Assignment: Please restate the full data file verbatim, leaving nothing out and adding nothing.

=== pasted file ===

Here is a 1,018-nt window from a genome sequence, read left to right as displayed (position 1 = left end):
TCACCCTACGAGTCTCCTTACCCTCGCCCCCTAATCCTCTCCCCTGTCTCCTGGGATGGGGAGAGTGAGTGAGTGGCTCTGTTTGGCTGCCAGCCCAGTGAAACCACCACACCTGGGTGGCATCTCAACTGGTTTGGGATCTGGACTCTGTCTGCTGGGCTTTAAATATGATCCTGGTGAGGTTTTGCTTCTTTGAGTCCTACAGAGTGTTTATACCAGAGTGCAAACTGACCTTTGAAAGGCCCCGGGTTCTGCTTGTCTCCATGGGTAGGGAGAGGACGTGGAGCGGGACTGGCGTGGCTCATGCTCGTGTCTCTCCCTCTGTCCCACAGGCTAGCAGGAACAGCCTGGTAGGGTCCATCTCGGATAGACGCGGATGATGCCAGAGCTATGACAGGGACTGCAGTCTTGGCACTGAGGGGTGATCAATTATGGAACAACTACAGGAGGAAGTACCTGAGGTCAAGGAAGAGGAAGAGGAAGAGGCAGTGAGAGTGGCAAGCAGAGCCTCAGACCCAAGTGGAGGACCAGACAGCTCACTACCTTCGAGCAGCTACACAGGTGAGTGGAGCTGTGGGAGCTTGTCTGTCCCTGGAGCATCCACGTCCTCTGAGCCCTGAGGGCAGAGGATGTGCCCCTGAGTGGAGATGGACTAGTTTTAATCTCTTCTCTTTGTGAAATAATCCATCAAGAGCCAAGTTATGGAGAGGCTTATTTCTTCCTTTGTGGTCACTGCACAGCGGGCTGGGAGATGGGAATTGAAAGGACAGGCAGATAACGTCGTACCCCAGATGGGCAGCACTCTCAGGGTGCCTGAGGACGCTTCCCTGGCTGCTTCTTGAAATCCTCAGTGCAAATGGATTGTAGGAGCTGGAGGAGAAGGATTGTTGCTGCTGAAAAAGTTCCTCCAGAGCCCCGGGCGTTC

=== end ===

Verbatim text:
Here is a 1,018-nt window from a genome sequence, read left to right as displayed (position 1 = left end):
TCACCCTACGAGTCTCCTTACCCTCGCCCCCTAATCCTCTCCCCTGTCTCCTGGGATGGGGAGAGTGAGTGAGTGGCTCTGTTTGGCTGCCAGCCCAGTGAAACCACCACACCTGGGTGGCATCTCAACTGGTTTGGGATCTGGACTCTGTCTGCTGGGCTTTAAATATGATCCTGGTGAGGTTTTGCTTCTTTGAGTCCTACAGAGTGTTTATACCAGAGTGCAAACTGACCTTTGAAAGGCCCCGGGTTCTGCTTGTCTCCATGGGTAGGGAGAGGACGTGGAGCGGGACTGGCGTGGCTCATGCTCGTGTCTCTCCCTCTGTCCCACAGGCTAGCAGGAACAGCCTGGTAGGGTCCATCTCGGATAGACGCGGATGATGCCAGAGCTATGACAGGGACTGCAGTCTTGGCACTGAGGGGTGATCAATTATGGAACAACTACAGGAGGAAGTACCTGAGGTCAAGGAAGAGGAAGAGGAAGAGGCAGTGAGAGTGGCAAGCAGAGCCTCAGACCCAAGTGGAGGACCAGACAGCTCACTACCTTCGAGCAGCTACACAGGTGAGTGGAGCTGTGGGAGCTTGTCTGTCCCTGGAGCATCCACGTCCTCTGAGCCCTGAGGGCAGAGGATGTGCCCCTGAGTGGAGATGGACTAGTTTTAATCTCTTCTCTTTGTGAAATAATCCATCAAGAGCCAAGTTATGGAGAGGCTTATTTCTTCCTTTGTGGTCACTGCACAGCGGGCTGGGAGATGGGAATTGAAAGGACAGGCAGATAACGTCGTACCCCAGATGGGCAGCACTCTCAGGGTGCCTGAGGACGCTTCCCTGGCTGCTTCTTGAAATCCTCAGTGCAAATGGATTGTAGGAGCTGGAGGAGAAGGATTGTTGCTGCTGAAAAAGTTCCTCCAGAGCCCCGGGCGTTC